Wayne said the showroom is aimed at creating a community for its consumers where they can browse inventory (with a “Soho House feel”), especially as consumers are increasingly valuing “experience over transaction.”

“The consumer has just changed, especially in a post-Covid environment where people are a combination of asset light, on demand, they value experience versus ownership,” Wayne said. “And even in the resale market, I think people are looking for what they want, when they want it, and how they want it and at a great value.”

Zoom out: Vivrelle is the latest luxury reseller to double down on a brick-and-mortar presence. The RealReal opened its 19th location in Los Angeles in February, and late last month, Fashionphile introduced its own 60,000-square-foot showroom and authentication center in New York City. The appointment-only space includes a climate-controlled storage space, featuring what the company says is the world’s largest collection of Hermès Birkin bags.—EC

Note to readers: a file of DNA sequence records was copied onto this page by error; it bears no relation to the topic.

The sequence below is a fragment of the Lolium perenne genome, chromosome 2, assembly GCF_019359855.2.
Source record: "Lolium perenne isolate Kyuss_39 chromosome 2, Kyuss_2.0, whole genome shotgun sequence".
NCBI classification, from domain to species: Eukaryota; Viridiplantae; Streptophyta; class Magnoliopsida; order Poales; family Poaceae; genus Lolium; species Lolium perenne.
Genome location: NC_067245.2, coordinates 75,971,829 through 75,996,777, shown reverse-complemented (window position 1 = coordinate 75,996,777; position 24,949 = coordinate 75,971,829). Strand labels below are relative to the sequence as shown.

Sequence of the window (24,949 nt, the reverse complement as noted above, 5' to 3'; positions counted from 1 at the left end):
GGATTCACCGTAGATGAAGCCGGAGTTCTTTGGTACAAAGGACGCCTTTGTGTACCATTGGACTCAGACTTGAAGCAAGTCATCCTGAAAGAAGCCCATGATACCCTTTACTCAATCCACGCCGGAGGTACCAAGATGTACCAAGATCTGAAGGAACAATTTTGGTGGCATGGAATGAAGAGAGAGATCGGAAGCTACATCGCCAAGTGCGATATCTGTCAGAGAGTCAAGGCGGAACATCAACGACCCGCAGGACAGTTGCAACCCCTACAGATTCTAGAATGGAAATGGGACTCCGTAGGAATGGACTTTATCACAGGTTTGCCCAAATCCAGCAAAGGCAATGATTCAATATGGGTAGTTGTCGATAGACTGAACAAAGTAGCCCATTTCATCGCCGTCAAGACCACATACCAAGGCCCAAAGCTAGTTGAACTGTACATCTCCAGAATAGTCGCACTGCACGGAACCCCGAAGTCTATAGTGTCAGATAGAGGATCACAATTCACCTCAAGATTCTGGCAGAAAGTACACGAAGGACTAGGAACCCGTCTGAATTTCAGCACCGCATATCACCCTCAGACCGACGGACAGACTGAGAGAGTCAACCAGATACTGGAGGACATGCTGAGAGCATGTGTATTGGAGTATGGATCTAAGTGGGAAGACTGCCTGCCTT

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Pledges and promises about climate change

a man in a suit making a "pledge" sign overlaid on a forest of trees Illustration: Dianna “Mick” McDougall, Photos: Getty Images

As concerns around climate change pick up pace, companies are doing everything they can to tell consumers they care about the environment. But are they genuine, or simply greenwashing? Marketing Brew’s Katie Hicks dug deeper.

Coca-Cola, for instance, vowed to cut down 25% of its greenhouse-gas emissions between 2025 and 2030, but was also ranked the world’s top plastic polluter in 2021 for the fourth year in a row by the NGO Break Free from Plastic, Katie wrote.